The Act provides for three mechanisms: the board can adopt a decision and give specific mandates (limited in time and scope) to one or more of its members, or other individuals, to act on its behalf;22 the AoA may entitle one or more directors to represent the company in any legal proceedings, either individually or jointly;23 and the appointment of a ‘day-to-day’ manager. The board may designate a director as a general representative of the company charged with its day-to-day business and individually or jointly representing the company towards third parties for that business (Article 60 of the Act). Power may be delegated to one or more directors, managers or other agents, who may but are not required to be shareholders, acting either individually or jointly. While their appointment, removal from office and powers may be specified, limited or extended by the AoA or the competent corporate body, the Act states that no restrictions to their representative powers may be validly opposed in relation to third parties, even if their appointment is published. The liability of the day-to-day management is based on the general rules relating to mandates. When a member of the board is appointed as day-to-day manager, the Act requires the board to report annually to the shareholders on the salary, fees and any benefits granted to that director.24

A company will generally be bound by acts of its directors or by the person entrusted with its day-to-day management, even if those acts exceed the company’s corporate object, unless the company proves that the third party knew that the relevant acts exceeded the company’s corporate object or could not, in view of the circumstances, have been unaware of it. The publication of a restriction to a director’s powers in the company’s AoA is deemed insufficient to constitute such proof.25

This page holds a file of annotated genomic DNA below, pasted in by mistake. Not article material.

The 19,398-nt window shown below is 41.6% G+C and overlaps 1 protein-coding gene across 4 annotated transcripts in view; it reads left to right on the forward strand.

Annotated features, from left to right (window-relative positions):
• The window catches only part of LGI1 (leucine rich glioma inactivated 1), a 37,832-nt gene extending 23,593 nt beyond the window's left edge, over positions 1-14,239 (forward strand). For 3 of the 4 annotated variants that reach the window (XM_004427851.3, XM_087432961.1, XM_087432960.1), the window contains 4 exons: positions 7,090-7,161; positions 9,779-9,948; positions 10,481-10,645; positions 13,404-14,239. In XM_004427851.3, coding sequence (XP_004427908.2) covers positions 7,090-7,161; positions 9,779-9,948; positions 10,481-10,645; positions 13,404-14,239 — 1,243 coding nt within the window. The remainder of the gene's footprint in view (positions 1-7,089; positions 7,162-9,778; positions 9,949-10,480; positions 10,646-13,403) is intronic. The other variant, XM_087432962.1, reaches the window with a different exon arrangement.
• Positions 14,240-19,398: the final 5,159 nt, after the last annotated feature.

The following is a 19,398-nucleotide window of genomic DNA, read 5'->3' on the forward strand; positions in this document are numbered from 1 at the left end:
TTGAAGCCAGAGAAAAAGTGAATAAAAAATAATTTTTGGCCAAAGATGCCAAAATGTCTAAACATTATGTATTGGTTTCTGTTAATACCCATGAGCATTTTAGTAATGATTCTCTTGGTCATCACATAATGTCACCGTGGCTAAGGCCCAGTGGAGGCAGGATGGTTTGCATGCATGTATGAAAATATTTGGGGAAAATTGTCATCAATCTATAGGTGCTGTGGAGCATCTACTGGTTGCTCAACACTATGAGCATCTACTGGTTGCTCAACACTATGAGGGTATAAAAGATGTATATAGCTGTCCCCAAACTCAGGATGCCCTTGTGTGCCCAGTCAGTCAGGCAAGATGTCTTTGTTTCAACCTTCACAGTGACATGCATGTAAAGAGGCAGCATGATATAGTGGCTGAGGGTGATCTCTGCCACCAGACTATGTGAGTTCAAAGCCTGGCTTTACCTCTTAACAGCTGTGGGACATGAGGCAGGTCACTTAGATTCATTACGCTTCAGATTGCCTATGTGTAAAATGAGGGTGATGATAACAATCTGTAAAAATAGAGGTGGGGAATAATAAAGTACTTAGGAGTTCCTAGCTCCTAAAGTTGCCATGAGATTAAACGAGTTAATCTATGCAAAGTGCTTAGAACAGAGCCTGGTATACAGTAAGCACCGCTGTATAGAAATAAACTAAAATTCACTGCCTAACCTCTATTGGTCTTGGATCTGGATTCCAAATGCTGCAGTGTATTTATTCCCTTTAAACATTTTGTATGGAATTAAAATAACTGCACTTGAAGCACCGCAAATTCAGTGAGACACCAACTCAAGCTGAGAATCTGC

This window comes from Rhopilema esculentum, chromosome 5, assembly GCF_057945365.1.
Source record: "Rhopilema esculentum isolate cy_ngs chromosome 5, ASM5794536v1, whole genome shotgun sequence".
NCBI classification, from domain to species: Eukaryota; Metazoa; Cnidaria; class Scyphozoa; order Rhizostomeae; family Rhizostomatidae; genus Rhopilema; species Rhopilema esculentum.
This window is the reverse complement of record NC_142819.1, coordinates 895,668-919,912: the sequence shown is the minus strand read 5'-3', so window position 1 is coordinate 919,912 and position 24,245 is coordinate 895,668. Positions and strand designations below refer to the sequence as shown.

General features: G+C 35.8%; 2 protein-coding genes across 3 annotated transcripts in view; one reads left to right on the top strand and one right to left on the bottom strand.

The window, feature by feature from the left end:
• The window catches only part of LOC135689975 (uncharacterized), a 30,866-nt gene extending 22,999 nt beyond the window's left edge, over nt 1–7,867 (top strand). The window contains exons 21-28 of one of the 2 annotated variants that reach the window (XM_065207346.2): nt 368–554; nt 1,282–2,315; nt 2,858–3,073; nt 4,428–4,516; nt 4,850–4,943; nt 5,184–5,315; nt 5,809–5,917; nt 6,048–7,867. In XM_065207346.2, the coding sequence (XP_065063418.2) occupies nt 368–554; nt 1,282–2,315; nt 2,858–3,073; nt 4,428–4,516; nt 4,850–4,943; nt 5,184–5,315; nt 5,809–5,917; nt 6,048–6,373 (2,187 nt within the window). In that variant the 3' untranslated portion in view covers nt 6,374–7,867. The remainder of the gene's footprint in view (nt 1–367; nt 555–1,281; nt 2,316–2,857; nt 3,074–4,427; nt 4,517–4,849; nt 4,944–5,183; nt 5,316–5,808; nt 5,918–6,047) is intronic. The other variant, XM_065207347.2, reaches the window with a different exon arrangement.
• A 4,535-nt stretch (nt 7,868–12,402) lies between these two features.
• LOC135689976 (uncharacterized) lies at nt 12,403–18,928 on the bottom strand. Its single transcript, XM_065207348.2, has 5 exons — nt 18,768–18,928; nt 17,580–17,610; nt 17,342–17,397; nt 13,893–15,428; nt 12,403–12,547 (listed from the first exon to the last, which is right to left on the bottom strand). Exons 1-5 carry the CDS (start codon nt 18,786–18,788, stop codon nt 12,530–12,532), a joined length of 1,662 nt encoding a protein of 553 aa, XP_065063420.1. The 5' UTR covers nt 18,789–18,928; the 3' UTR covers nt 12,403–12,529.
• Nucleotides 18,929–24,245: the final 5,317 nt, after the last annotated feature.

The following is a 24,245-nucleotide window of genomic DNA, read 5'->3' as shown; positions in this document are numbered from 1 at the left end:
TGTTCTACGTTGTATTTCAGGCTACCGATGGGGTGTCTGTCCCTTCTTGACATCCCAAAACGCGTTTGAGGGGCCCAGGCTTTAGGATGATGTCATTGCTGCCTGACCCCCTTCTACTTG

Regarding listed companies, LuxSE Principle 4 distinguishes between executive and non-executive managers: executive managers are defined as senior managers who are not board directors but who are members of a body of executives charged with the day-to-day management of the company. There is no other distinction under Luxembourg law, with all board members having the same rights and obligations. A more permanent division of tasks and responsibilities between board members is possible (e.g., by providing for different classes of directors), but any such division is purely internal and is unenforceable towards third parties. It is, however, possible for the board to delegate certain specific powers to individual board members or non-board members in the framework of a specific delegation of power.

Finally, the European Commission has proposed legislation with the objective of attaining a 40 per cent presence of women among non-executive board-member positions in publicly listed companies.26 Luxembourg is currently reported as having an average of less than one in 10 female board members, with over half of the largest companies having no women on their boards at all.27 In 2013, the European Parliament adopted a legislative resolution on this proposal, but the Council of the European Union was not able to reach a general approach on a directive improving the gender balance on company boards.

Separation of CEO and chair roles: chair’s role and responsibilities